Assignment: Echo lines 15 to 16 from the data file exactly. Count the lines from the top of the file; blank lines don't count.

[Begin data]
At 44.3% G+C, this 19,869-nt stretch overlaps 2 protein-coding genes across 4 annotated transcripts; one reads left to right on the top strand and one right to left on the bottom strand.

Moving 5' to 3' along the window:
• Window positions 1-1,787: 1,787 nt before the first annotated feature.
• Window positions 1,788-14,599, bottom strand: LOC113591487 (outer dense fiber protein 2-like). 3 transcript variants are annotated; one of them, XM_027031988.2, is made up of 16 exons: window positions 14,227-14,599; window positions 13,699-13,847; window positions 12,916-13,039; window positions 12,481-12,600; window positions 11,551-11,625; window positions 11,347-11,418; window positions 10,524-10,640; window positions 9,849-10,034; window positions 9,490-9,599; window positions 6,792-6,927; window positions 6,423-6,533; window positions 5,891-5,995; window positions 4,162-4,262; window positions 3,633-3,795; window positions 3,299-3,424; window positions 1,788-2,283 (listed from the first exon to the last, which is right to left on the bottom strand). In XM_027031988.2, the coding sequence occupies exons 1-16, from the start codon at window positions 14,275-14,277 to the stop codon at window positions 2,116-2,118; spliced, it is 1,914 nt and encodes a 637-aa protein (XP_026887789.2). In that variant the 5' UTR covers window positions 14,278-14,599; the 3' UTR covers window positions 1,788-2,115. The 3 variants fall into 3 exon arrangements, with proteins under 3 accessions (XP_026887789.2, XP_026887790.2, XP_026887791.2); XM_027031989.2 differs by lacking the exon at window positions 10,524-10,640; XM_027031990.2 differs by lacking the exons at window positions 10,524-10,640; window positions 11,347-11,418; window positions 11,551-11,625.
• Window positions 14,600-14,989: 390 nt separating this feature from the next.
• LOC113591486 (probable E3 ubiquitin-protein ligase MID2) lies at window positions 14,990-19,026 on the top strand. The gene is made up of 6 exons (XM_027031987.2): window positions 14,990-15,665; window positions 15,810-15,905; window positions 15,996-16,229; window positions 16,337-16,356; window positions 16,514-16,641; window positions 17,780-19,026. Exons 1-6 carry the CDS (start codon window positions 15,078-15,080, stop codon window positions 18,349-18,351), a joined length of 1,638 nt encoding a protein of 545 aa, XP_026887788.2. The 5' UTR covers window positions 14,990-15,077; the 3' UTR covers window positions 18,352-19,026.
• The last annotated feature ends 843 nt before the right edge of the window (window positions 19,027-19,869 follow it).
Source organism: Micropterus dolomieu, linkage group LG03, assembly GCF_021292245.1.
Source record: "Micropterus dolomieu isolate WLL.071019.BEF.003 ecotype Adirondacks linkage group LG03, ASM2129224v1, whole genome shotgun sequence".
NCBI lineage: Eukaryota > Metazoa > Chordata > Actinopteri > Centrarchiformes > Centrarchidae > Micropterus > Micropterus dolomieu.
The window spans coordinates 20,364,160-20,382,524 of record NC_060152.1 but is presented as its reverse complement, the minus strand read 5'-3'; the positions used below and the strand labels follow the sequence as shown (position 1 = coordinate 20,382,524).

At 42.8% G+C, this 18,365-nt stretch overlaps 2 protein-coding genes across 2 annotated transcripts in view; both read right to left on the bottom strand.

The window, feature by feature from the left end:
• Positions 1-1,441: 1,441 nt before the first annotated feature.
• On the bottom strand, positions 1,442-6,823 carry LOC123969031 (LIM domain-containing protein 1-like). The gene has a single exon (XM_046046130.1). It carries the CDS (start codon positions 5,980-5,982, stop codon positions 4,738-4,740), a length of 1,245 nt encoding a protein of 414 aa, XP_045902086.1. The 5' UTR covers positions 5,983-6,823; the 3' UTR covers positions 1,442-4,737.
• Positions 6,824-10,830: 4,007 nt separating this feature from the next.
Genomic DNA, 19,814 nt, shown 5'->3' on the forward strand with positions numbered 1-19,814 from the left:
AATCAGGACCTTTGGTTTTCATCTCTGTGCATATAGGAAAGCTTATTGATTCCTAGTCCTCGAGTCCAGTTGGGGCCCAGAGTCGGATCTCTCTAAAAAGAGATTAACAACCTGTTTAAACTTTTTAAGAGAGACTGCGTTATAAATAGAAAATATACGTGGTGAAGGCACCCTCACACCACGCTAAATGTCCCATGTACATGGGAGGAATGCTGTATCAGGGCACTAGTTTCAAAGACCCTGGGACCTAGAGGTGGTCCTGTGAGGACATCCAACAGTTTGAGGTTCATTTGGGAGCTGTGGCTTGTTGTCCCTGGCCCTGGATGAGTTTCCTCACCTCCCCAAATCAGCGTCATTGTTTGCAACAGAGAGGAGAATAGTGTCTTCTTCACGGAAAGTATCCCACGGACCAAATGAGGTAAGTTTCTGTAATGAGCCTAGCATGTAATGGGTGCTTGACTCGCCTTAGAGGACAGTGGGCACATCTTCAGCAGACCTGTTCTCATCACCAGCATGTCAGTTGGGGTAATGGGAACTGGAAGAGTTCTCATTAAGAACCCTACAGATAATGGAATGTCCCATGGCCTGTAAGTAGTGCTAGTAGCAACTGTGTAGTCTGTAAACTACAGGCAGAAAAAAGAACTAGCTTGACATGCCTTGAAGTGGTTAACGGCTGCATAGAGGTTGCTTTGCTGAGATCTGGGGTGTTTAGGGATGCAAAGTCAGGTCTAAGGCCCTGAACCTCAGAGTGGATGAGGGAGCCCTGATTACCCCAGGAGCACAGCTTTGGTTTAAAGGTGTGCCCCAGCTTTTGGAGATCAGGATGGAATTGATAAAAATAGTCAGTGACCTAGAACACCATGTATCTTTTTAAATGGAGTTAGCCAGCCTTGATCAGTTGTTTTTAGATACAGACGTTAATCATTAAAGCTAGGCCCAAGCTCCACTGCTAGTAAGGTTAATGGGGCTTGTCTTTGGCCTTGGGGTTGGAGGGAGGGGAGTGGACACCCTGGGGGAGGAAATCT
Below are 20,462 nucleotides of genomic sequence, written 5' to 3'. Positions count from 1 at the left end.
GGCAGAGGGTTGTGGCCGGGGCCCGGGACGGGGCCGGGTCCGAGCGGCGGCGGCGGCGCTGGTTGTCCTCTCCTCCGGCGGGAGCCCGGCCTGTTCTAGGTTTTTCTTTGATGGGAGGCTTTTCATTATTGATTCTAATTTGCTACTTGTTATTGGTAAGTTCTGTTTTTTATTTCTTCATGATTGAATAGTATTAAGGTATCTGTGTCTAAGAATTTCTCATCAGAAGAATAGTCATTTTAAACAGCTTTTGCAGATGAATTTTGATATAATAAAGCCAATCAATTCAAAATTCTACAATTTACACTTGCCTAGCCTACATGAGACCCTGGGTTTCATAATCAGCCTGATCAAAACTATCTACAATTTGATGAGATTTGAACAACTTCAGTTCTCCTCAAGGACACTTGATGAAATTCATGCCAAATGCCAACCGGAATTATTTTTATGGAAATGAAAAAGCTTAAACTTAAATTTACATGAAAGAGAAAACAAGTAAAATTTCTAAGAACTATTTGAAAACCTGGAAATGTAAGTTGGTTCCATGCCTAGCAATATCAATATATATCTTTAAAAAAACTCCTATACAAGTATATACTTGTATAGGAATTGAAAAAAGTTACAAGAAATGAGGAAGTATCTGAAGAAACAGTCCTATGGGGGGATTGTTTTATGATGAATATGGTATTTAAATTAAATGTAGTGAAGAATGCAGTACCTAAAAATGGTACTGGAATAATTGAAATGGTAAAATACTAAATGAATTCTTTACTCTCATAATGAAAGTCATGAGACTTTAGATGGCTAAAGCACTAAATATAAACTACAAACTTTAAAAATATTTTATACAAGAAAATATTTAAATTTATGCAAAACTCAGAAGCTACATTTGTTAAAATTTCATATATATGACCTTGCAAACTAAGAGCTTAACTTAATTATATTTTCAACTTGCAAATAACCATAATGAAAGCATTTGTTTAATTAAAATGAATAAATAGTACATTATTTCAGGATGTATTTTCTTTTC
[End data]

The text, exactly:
• On the bottom strand, positions 1,442-6,823 carry LOC123969031 (LIM domain-containing protein 1-like). The gene has a single exon (XM_046046130.1). It carries the CDS (start codon positions 5,980-5,982, stop codon positions 4,738-4,740), a length of 1,245 nt encoding a protein of 414 aa, XP_045902086.1. The 5' UTR covers positions 5,983-6,823; the 3' UTR covers positions 1,442-4,737.
• Positions 6,824-10,830: 4,007 nt separating this feature from the next.